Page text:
- Also reports death benefit payments made by employers which are not part of a pension, profit-sharing, or retirement plan, and reportable disability payments made from a retirement plan
- Special rules apply for reporting distributions to employees affected by natural disasters (refer to Pub. 976, Disaster Relief)
- Rollovers to a Roth IRA cannot be re-characterized as having been made to a traditional IRA
- Payments made to any state unclaimed property funds on or after January 1, 2019
Employers must file Form W-2 for wages paid to each employee subject to income, Social Security, or Medicare tax withholding and need to consider:
- Health Insurance Premiums paid for a 2% Shareholder in an S Corporation
- Personal Use of Employer-Provided Automobiles as an excludable working condition fringe benefit
- Group-term Life Insurance Coverage included in the employee’s gross income to the extent the cost of the policy coverage exceeds the cost of $50,000 of such insurance, less the after-tax amount (if any) paid by the employee toward the purchase of the insurance.
- Disability Insurance Coverage which is not required to be included in the employee’s gross income but if it is, then the benefit (if ever claimed by the employee) will be non-taxable
- The Affordable Care Act (ACA) required on the total cost of health care coverage on the W-2 form for all employers with more than 250 W-2 forms.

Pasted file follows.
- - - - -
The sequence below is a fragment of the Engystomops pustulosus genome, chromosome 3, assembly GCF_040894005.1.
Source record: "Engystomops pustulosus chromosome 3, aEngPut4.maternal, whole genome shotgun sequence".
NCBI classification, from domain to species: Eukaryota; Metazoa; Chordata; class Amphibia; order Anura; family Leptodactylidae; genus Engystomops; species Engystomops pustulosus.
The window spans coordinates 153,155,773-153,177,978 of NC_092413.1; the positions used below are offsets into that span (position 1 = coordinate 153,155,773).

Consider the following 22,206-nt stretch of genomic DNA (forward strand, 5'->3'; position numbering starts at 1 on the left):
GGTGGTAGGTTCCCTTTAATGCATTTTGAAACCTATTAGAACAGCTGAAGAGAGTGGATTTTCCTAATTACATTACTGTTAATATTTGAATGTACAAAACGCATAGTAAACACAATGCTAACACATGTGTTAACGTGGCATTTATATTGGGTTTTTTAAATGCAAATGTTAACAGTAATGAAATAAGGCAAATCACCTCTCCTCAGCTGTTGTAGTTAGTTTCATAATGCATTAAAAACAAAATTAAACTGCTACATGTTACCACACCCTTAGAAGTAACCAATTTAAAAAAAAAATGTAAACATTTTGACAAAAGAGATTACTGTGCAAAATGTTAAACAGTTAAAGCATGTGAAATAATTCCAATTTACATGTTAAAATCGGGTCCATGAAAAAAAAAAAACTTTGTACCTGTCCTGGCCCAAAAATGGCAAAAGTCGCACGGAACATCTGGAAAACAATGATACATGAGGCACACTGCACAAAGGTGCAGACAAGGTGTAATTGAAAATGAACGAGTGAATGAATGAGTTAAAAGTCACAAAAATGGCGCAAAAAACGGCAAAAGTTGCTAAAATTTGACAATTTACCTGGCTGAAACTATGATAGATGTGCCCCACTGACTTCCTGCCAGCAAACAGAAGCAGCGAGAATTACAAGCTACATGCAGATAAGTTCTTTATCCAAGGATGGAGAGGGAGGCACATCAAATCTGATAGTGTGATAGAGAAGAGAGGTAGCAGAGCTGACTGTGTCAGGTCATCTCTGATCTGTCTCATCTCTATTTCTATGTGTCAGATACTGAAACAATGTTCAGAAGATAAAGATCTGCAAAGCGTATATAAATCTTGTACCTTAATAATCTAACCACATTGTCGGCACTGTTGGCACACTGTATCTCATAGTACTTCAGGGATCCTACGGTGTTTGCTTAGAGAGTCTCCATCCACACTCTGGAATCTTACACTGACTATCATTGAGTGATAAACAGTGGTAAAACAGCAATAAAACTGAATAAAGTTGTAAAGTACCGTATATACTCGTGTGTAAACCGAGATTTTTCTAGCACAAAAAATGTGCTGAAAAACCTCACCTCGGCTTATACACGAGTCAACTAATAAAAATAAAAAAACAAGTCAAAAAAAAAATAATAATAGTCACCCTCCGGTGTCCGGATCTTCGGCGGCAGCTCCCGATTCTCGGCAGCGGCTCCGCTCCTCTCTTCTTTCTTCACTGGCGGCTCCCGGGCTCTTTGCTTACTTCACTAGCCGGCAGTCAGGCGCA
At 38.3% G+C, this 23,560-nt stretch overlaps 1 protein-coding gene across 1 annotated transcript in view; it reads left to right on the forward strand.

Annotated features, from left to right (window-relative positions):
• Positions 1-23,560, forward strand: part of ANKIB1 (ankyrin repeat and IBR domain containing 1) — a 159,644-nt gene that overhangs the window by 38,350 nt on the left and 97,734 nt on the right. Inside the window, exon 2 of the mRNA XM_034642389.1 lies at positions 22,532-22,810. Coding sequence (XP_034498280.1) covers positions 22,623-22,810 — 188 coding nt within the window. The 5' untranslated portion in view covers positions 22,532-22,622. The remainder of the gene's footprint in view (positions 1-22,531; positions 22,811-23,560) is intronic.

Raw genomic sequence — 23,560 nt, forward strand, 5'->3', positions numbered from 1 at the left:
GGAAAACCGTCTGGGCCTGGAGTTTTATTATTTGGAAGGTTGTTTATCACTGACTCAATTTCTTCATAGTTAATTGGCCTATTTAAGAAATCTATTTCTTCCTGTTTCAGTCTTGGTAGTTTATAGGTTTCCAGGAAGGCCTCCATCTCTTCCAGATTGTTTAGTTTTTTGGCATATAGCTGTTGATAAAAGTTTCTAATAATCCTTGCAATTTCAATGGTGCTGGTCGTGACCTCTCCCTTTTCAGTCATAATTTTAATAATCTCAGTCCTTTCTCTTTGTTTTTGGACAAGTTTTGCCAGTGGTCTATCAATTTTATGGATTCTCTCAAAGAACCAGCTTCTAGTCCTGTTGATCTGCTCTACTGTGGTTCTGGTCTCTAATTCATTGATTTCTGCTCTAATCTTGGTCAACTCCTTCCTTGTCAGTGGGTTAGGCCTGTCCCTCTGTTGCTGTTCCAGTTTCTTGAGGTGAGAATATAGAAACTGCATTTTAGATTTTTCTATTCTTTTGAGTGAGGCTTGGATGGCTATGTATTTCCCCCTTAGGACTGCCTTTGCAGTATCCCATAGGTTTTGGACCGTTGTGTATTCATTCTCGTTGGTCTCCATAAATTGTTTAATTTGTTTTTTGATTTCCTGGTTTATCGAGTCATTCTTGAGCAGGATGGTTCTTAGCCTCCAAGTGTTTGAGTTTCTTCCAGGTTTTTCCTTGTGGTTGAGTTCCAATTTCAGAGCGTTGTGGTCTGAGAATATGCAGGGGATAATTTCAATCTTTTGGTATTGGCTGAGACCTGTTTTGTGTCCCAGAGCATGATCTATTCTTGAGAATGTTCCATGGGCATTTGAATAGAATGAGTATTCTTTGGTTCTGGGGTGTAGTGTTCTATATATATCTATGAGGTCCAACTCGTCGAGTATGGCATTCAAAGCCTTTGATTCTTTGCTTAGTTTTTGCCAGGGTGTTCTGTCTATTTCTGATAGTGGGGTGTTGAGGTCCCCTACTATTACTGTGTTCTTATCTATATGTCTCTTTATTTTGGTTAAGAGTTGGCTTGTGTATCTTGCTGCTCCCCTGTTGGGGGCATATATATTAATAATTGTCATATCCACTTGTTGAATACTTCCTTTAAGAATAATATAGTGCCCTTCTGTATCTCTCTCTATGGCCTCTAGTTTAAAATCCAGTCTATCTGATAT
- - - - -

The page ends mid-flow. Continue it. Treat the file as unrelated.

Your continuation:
- Premium Reimbursement Plans on reimbursed payments for the purchase of individual health insurance policies in employees’ compensation.
Form 1095-C and 1095-B:
- Employers with more than 50 full-time employees need to report information regarding the health care eligibility and coverage for their employees on Form 1095-C (Employer-Provided Health Insurance Offer and Coverage).
- Employers with less than 50 full-time employees sponsoring self-insured group health plans will be required to file Form 1095-B (Health Coverage) to report information regarding the health care coverage for their employees.
Tax Cuts and Jobs Acts (TCJA) updates:
- Qualified Moving Expense Reimbursements Exclusion is no longer allowed during the tax years 2018-2025.
- Donated Leave–the allowance for employees donating their personal, sick or vacation leave days to qualified tax-exempt organizations helping victims of some specified, recent natural disasters, still applies in 2019.
- Qualified Equity Grants Reporting–The Internal Revenue Code (IRC) Section 83(i) covers “qualified equity grants” but comes with increased reporting requirements for eligible corporations with qualified plans. Generally, when stock from an exercise of a stock option or a stock grant is substantially vested, employees are required to recognize taxable income, and income tax withholding requirements apply. Note: In the case of a start-up business, this withholding burden often falls on the employee, which counteracts any incentive of the initial stock option or grant. Complex rules stipulate what companies are covered, employee notification requirements, and penalties if employees are not notified in a timely manner.
Amsden has written more in-depth on reporting requirements and exceptions and says that consulting with the appropriate accounting specialists can alleviate confusion and expedite the reporting process.